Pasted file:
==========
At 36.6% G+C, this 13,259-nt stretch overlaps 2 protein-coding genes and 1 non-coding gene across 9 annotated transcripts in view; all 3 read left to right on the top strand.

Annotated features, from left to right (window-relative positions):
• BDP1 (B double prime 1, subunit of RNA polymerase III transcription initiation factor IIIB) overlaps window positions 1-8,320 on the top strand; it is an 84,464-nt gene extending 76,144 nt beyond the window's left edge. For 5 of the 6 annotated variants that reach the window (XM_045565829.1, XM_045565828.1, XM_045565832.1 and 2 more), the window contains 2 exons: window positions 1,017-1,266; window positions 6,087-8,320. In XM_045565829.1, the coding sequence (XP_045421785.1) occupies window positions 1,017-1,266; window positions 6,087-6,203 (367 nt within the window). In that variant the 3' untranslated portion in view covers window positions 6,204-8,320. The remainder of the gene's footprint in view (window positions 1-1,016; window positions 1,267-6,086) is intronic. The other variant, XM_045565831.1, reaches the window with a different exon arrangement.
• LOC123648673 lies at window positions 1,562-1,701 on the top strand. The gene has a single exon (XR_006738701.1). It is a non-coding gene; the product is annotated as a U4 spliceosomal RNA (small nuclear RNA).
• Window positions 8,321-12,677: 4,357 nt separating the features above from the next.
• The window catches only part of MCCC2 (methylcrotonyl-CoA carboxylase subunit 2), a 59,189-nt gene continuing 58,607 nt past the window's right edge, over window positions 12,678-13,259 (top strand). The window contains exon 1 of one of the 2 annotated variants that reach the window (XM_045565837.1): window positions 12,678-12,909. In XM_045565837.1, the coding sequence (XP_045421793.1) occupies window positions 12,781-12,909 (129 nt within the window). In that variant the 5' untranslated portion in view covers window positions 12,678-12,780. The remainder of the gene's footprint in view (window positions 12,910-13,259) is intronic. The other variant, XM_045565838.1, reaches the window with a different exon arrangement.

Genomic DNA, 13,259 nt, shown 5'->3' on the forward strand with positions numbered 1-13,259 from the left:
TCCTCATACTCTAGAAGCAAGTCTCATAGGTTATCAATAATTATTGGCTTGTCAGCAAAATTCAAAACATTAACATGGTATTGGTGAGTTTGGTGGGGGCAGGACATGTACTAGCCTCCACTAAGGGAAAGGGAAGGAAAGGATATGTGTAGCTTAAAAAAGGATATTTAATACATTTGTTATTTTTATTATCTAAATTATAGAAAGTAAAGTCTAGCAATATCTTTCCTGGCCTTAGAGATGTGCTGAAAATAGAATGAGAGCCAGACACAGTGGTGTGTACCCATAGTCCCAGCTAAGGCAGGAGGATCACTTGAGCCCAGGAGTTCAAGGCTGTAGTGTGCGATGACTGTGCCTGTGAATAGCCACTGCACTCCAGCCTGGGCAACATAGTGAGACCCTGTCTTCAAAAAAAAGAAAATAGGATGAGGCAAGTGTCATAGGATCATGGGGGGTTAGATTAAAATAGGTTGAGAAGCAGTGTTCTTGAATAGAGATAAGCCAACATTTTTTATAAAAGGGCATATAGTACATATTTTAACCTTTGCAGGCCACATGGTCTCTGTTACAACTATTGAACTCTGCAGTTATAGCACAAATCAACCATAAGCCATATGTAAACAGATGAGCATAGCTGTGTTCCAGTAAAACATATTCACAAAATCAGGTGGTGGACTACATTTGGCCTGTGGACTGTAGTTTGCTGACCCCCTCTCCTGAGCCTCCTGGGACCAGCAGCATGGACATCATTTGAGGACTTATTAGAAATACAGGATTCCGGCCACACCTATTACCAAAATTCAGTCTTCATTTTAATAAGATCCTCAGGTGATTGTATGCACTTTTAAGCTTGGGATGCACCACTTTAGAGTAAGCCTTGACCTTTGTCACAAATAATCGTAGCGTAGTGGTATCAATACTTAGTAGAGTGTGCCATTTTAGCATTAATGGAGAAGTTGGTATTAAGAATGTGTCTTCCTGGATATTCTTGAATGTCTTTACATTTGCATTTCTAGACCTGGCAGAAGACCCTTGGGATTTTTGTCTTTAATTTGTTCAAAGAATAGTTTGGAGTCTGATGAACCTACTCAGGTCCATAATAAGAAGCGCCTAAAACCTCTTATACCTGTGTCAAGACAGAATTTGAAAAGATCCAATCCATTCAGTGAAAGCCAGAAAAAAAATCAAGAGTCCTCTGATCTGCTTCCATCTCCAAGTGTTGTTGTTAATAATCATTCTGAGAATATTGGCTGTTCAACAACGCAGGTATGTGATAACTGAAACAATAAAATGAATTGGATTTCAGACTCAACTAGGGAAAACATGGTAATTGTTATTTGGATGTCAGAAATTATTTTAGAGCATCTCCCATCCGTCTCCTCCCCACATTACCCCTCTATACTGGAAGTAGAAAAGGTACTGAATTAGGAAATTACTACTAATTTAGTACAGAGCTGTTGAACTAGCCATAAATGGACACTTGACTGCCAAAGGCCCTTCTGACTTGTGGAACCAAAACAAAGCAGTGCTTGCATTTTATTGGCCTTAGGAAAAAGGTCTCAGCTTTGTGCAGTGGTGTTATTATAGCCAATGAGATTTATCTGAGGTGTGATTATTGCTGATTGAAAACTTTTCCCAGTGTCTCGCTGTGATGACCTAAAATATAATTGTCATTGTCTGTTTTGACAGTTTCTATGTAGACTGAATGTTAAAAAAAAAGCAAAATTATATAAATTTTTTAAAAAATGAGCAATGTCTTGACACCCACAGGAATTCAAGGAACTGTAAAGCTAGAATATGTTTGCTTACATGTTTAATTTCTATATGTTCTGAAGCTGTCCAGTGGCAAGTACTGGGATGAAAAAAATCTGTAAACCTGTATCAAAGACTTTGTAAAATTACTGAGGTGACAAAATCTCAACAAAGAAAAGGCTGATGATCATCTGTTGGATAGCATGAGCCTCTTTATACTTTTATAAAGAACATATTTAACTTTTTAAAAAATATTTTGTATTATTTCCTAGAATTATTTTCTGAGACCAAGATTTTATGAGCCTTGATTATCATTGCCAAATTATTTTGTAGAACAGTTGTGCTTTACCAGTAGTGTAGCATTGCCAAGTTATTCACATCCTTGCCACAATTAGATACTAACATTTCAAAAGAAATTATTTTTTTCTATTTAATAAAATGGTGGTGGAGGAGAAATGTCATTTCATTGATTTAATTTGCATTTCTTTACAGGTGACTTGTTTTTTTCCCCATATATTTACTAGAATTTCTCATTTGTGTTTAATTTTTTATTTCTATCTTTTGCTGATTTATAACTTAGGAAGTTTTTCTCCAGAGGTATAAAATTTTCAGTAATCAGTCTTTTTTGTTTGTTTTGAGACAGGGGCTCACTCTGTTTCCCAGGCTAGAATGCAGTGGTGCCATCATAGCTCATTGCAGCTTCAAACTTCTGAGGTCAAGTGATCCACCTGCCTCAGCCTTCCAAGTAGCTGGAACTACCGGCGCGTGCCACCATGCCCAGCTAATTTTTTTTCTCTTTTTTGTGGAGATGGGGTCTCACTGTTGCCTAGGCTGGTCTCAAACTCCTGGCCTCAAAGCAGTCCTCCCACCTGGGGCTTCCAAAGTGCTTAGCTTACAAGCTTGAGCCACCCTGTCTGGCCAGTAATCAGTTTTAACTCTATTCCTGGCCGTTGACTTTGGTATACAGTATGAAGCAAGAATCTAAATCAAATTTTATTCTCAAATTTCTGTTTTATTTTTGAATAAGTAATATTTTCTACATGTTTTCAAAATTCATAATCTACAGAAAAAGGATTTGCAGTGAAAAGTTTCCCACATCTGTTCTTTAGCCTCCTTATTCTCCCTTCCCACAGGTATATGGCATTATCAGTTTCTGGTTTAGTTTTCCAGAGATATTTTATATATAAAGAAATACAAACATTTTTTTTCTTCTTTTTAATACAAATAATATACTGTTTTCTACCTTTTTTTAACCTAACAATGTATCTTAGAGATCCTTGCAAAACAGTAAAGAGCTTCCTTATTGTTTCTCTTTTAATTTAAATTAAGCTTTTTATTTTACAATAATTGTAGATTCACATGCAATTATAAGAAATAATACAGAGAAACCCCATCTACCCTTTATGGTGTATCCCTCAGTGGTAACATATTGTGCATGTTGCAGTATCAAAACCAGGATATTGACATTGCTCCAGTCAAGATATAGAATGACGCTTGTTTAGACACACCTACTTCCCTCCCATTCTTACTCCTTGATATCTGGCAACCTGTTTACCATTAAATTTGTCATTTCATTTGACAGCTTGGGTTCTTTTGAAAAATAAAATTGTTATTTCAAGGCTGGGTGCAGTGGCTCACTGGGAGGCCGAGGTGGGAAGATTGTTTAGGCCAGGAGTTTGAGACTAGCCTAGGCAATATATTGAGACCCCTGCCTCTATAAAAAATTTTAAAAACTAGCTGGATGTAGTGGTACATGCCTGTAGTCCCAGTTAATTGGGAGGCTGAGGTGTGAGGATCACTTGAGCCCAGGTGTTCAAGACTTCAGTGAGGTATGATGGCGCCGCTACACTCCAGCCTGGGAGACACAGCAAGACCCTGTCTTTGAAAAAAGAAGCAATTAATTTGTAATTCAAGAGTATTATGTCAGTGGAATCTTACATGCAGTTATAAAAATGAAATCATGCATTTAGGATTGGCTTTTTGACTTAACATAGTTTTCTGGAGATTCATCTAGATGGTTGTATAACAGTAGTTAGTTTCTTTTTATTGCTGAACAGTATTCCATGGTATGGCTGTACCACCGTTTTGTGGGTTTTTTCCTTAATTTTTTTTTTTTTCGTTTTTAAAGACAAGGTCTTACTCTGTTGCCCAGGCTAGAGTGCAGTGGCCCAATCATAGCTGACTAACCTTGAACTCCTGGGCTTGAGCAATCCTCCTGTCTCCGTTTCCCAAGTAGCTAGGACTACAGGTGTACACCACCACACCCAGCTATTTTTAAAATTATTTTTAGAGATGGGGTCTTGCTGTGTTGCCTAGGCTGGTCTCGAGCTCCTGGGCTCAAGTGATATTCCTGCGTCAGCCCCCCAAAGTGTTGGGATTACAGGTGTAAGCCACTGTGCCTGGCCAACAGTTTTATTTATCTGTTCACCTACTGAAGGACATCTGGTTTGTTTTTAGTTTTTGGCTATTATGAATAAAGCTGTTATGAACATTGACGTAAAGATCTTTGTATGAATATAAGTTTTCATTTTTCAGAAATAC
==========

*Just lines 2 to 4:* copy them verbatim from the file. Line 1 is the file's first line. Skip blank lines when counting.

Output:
Annotated features, from left to right (window-relative positions):
• BDP1 (B double prime 1, subunit of RNA polymerase III transcription initiation factor IIIB) overlaps window positions 1-8,320 on the top strand; it is an 84,464-nt gene extending 76,144 nt beyond the window's left edge. For 5 of the 6 annotated variants that reach the window (XM_045565829.1, XM_045565828.1, XM_045565832.1 and 2 more), the window contains 2 exons: window positions 1,017-1,266; window positions 6,087-8,320. In XM_045565829.1, the coding sequence (XP_045421785.1) occupies window positions 1,017-1,266; window positions 6,087-6,203 (367 nt within the window). In that variant the 3' untranslated portion in view covers window positions 6,204-8,320. The remainder of the gene's footprint in view (window positions 1-1,016; window positions 1,267-6,086) is intronic. The other variant, XM_045565831.1, reaches the window with a different exon arrangement.
• LOC123648673 lies at window positions 1,562-1,701 on the top strand. The gene has a single exon (XR_006738701.1). It is a non-coding gene; the product is annotated as a U4 spliceosomal RNA (small nuclear RNA).